Yes, it is good practice security-wise to overwrite data that is particularly sensitive when the data is no longer necessary, i.e. as part of an object destructor (either an explicit destructor provided by the language or an action that the program takes before deallocating the object). It is even good practice to overwrite data that isn't in itself sensitive, for example to zero out pointer fields in a data structure that goes out of use, and also zero out pointers when the object they point to is freed even if you know you aren't going to use that field anymore.
One reason to do this is in case the data leaks through external factors such as an exposed core dump, a stolen hibernation image, a compromised server allowing a memory dump of running processes, etc. Physical attacks where an attacker extracts the RAM sticks and makes use of data remanence are rarely a concern except on laptop computers and perhaps mobile devices such as phones (where the bar is higher because the RAM is soldered), and even then mostly in targeted scenarios only. Remanence of overwritten values is not a concern: it would take very expensive hardware to probe inside a RAM chip to detect any lingering microscopic voltage difference that might be influenced by an overwritten value. If you're worried about physical attacks on the RAM, a bigger concern would be to ensure that the data is ovewritten in RAM and not just in the CPU cache. But, again, that's usually a very minor concern.
The most important reason to overwrite stale data is as a defense against program bugs that cause uninitialized memory to be used, such as the infamous Heartbleed. This goes beyond sensitive data because the risk is not limited to a leak of the data: if there is a software bug that causes a pointer field to be dereferenced without having been initialized, the bug is both less prone to exploitation and easier to trace if the field contains all-bits-zero than if it potentially points to a valid but meaningless memory location.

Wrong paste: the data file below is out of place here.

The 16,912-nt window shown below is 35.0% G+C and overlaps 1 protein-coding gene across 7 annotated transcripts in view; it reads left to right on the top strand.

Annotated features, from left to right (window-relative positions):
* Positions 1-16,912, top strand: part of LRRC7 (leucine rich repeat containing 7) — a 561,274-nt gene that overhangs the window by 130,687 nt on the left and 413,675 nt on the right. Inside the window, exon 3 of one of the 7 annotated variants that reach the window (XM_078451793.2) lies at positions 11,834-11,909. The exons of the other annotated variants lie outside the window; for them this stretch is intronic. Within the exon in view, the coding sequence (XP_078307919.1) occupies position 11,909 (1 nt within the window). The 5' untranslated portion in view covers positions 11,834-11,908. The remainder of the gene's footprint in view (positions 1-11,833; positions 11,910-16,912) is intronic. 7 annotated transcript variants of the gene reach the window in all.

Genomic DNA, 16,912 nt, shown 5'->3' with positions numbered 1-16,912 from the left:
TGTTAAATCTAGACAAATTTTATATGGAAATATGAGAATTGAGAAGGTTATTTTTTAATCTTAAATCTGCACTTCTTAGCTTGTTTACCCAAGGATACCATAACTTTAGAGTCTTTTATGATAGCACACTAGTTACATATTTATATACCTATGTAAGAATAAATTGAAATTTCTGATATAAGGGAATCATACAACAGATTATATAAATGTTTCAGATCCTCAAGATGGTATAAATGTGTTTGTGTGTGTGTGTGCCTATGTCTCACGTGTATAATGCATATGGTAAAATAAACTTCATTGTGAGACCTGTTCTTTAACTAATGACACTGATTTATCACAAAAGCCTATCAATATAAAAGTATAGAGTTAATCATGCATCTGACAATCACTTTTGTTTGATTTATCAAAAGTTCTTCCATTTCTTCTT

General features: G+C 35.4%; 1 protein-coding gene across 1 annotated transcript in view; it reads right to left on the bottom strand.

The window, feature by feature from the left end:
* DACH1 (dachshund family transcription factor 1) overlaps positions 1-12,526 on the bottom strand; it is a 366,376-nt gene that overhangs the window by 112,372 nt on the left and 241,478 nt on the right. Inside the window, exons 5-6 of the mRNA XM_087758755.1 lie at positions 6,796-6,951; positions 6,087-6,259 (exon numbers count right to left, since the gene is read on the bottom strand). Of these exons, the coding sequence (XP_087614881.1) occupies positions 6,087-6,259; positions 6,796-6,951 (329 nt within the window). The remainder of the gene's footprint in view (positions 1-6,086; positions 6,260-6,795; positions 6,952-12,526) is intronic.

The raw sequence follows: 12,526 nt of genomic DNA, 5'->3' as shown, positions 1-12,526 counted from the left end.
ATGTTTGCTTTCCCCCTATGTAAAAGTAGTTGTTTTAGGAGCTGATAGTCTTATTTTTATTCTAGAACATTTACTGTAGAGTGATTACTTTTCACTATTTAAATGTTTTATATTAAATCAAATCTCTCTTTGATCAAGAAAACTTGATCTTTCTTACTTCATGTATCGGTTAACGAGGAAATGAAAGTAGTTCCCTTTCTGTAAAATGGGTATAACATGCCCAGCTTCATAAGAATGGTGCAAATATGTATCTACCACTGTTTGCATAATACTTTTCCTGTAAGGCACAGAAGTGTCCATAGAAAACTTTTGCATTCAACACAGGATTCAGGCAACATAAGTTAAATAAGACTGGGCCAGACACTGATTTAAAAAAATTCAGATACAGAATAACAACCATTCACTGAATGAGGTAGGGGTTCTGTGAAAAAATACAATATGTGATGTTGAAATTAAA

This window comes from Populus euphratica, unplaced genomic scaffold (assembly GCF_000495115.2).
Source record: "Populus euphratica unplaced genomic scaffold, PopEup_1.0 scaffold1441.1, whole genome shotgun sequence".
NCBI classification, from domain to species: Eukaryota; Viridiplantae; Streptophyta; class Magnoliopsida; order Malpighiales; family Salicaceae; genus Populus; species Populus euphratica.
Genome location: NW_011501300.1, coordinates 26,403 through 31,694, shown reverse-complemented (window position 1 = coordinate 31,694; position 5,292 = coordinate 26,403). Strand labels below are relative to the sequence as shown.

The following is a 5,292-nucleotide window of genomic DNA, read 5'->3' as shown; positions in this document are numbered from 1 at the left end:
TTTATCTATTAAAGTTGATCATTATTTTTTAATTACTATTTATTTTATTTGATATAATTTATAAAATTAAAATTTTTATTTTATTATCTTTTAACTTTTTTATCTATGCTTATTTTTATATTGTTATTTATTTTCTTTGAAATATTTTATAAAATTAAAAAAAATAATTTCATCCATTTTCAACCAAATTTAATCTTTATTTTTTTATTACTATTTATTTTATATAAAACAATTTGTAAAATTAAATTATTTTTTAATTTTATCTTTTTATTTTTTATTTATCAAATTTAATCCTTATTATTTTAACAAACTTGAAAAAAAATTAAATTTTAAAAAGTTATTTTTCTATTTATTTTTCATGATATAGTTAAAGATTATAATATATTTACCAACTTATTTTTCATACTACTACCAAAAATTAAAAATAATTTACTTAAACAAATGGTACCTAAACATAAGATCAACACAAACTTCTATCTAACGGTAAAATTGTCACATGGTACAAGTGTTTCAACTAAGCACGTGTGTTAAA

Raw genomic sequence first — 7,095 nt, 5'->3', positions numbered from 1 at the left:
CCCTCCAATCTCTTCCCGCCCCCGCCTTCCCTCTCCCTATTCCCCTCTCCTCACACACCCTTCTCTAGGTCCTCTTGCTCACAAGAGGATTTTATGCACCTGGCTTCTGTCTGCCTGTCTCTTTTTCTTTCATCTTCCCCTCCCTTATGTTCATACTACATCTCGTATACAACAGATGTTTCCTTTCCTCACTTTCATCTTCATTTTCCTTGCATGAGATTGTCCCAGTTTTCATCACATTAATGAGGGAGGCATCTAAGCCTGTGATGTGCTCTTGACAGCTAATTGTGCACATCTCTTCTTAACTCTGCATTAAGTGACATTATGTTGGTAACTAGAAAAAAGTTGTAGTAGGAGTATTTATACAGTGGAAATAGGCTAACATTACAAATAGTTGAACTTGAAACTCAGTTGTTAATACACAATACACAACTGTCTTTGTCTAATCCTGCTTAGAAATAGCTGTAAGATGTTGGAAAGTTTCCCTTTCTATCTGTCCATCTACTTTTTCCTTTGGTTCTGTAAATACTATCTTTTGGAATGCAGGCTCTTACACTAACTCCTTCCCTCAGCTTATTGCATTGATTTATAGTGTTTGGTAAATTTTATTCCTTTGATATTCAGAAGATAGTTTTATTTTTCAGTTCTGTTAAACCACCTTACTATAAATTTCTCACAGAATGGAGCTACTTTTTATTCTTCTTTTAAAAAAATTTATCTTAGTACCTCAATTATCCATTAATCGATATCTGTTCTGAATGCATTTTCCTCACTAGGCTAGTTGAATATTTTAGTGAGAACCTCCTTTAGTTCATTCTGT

Beware that good compilers will optimize the zeroing out if they detect that the value is no longer used. You may need to use some compiler-specific trick to make the compiler believe that the value remains in use and thus generate the zeroing out code.
In many languages with automatic management, objects can be moved in memory without notice. This means that it's hard to control leaks of stale data, unless the memory manager itself erases unused memory (they often don't, for performance). On the plus side, external leaks are usually all you have to worry about, since high-level languages tend to preclude the use of uninitialized memory (beware of string creation functions in languages with mutable strings).
By the way, I wrote “zero out” above. You can use a bit pattern other than all zeros; all-zeros has the advantage that it's an invalid pointer in most environments. A bit pattern that you know is an invalid pointers but that is more distinctive can be helpful in debugging.
A lot of security standards mandate the erasure of sensitive data such as keys. For example, the FIPS 140-2 standard for cryptographic modules requires it even at the lowest assurance level, which apart from that only requires functional compliance and not resistance against attacks.